Destination: Japan

In search of dealflow and LP capital, private equity firms and professionals are heading east.

Can anything stop the imminent Japanese private equity party?

Domestic LPs are turning their attention to the asset class. The Government Pension Investment Fund, the world’s largest pension fund, recently appointed managers for its infrastructure and real estate mandates. Next up: private equity. Japan Post Bank, one of the country’s biggest institutional investors, is building its direct investment capability to make a run at some of the mid-cap and small-cap buyouts that were the preserve of GPs like Unison Capital, which is understood to be prepping its next Japan fund.

Fundraising for the country set new records in 2017. Aggregate capital raised by Japan-focused funds reached $4.7 billion, dwarfing the roughly $300 million raised in 2016, according to PEI data. As we revealed this week, Marunouchi Capital is set to hold an approximately ¥100 billion ($950 million; €770 million) final close on its latest fund in the next quarter.

Global firms have been expanding their Japan presence. Ardian opened an office in Tokyo last month and hired an ex-HarbourVest Partners principal to lead the effort. Placement firm Monument Group appointed a former Bain Capital Private Equity investor relations executive as a director in its Tokyo office. Meanwhile KKR, CVC Capital Partners, Blackstone and Partners Group all made substantial promotions or hires in the country in the last year.

Dealmaking opportunities in the country abound. A successful push for corporate governance reform has opened up deals for private equity buyers and we are experiencing a new era of Japanese mega-deals.

The country’s ageing demographic also offers potentially rich pickings for private equity. Succession-driven dealmaking is a key theme; more than 650 were recorded from 2012 to 2017, according to Bain & Co. However, deal sizes remain small, with most disclosed succession transactions under ¥1 billion ($9 million; €7 million) in value.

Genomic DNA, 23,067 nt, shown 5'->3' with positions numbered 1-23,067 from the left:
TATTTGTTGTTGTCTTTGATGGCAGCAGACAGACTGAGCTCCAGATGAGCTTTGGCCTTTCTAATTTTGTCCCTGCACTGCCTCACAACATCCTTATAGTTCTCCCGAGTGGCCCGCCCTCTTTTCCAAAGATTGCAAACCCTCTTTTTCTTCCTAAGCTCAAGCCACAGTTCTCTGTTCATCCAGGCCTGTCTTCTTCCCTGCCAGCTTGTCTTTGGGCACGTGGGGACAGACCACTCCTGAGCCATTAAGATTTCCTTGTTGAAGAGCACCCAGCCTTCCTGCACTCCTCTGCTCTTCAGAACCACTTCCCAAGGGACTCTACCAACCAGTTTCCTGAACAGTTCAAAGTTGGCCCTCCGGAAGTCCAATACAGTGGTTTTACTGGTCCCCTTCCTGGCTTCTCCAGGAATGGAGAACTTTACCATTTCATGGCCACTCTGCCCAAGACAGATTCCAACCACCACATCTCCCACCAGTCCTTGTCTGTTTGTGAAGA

What’s more, the huge potential of business succession opportunities has not yet been unlocked. A government report estimates that the number of small business owners over 70 will rise to some 2.45 million in 2025, about half them without any successor. One industry source described it as “the biggest thing now in Japan”. Private equity is likely to be a beneficiary.

The Japan story is not one of unbridled optimism, however. As in other private equity markets, the availability of dry powder is a mounting concern.

Limited human capital is another concern for GPs and LPs, as both groups look to staff up and compete for investment professionals with private equity and international business experience. GPIF, for example, has added 10 investment professionals in the last year and is likely to add four more.

While some investment professionals view the latest rush to Japan as another false dawn (listen here to a recording of Hamilton Lane’s managing director and head of international Juan Delgado-Moreira on how he thinks the country will disappoint PE investors), many are positioning themselves for a bright future in the land of the rising sun.

For more analysis of the country’s private equity scene, keep an eye out for our upcoming Japan special.

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